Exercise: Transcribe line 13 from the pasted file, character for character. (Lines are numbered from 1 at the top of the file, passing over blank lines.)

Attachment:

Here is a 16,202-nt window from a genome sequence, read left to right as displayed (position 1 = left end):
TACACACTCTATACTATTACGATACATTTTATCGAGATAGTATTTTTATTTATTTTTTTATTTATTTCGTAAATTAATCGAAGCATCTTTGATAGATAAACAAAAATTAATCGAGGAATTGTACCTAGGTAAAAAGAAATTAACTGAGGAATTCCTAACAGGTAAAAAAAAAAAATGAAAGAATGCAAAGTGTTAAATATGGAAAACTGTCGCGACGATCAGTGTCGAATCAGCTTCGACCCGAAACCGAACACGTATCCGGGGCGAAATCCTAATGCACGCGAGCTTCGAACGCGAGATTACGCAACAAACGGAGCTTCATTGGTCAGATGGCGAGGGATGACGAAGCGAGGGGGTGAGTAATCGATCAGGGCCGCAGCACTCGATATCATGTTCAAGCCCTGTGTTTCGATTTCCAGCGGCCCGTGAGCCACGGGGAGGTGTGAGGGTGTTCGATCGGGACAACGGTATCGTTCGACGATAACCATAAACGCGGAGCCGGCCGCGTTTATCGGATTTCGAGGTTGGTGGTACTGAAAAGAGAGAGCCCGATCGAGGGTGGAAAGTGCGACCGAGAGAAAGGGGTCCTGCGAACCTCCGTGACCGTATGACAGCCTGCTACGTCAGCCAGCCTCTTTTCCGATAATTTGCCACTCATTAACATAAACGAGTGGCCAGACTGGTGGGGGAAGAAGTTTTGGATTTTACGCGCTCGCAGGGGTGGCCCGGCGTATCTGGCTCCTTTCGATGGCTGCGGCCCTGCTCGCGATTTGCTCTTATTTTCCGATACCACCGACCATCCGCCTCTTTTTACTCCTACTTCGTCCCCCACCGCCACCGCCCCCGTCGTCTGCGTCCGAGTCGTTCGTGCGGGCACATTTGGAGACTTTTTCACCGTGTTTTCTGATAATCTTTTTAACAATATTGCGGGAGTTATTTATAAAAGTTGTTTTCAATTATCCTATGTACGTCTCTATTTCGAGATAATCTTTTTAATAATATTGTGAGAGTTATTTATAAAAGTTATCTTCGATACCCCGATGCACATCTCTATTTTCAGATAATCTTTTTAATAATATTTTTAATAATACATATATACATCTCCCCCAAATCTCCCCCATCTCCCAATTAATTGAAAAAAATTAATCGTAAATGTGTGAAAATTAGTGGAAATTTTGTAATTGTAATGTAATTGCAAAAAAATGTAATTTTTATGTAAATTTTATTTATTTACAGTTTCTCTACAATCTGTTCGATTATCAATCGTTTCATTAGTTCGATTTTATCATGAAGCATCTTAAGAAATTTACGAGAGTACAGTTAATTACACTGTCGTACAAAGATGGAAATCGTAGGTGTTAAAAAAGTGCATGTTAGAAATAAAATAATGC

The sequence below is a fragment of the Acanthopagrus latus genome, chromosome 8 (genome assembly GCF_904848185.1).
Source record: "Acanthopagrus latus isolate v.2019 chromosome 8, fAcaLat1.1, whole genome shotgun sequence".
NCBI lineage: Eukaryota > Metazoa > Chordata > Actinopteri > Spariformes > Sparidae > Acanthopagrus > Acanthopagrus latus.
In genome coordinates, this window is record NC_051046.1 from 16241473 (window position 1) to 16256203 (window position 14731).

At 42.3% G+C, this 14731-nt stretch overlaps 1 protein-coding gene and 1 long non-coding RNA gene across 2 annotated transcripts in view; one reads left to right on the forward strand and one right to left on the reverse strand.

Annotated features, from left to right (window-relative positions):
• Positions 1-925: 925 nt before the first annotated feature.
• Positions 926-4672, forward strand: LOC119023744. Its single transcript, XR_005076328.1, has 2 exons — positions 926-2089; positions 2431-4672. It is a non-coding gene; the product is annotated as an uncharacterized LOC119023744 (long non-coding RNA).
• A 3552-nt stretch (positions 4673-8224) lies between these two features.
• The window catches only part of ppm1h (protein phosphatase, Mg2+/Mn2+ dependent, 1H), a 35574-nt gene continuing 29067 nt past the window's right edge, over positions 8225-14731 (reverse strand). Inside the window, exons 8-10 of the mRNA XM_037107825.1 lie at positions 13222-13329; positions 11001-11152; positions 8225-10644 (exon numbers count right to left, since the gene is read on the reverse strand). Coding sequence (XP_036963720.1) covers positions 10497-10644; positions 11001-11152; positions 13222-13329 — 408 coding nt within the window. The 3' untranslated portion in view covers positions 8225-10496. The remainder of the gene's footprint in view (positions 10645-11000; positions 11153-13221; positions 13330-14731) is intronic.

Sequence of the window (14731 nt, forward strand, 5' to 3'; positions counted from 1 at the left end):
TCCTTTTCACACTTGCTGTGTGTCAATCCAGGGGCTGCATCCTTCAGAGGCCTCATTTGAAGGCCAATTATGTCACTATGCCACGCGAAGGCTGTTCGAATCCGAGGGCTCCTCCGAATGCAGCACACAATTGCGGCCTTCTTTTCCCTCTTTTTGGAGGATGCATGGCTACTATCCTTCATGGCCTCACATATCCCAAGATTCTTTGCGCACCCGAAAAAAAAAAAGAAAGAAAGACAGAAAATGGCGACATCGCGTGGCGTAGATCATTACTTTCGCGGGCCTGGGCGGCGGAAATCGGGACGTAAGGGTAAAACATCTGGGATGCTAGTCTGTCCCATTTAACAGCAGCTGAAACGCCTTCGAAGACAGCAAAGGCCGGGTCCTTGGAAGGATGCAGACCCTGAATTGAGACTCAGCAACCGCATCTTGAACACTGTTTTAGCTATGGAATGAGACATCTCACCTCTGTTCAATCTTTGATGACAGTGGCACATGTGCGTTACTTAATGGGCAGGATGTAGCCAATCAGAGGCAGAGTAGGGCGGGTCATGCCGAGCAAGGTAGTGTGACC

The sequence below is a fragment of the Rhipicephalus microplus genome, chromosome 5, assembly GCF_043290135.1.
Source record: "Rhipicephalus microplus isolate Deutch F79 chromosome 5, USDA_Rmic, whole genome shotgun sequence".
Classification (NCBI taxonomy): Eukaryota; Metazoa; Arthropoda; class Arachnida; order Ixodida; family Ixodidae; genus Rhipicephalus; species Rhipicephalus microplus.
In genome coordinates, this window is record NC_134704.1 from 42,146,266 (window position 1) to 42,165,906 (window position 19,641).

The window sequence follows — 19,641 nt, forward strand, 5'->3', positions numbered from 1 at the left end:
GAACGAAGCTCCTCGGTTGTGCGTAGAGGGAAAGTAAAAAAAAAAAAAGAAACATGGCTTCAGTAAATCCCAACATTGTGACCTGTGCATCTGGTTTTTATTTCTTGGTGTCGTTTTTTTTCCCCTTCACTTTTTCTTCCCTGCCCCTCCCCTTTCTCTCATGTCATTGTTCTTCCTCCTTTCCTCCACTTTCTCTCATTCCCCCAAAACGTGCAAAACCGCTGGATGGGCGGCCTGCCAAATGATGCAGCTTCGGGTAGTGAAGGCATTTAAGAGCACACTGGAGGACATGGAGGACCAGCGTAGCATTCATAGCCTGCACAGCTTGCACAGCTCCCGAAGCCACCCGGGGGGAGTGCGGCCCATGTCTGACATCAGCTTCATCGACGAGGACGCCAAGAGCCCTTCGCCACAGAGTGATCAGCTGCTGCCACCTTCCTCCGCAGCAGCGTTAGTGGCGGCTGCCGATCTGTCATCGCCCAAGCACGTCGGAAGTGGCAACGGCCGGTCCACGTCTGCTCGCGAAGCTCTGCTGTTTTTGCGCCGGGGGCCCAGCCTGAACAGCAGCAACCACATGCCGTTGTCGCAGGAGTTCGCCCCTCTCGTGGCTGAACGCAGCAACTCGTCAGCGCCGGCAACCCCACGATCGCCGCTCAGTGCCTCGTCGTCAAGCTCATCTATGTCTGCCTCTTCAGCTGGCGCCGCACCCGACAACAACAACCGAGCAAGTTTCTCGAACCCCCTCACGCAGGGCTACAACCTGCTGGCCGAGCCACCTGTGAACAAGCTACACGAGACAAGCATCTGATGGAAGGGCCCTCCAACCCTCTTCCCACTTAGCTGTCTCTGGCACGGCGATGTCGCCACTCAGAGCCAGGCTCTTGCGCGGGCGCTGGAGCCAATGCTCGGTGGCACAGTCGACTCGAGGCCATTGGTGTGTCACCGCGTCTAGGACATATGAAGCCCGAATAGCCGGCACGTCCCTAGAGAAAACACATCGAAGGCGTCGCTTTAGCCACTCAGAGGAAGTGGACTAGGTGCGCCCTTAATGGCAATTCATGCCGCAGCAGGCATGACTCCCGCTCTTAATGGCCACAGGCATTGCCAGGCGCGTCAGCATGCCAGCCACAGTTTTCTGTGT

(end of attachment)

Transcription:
Sequence of the window (14731 nt, forward strand, 5' to 3'; positions counted from 1 at the left end):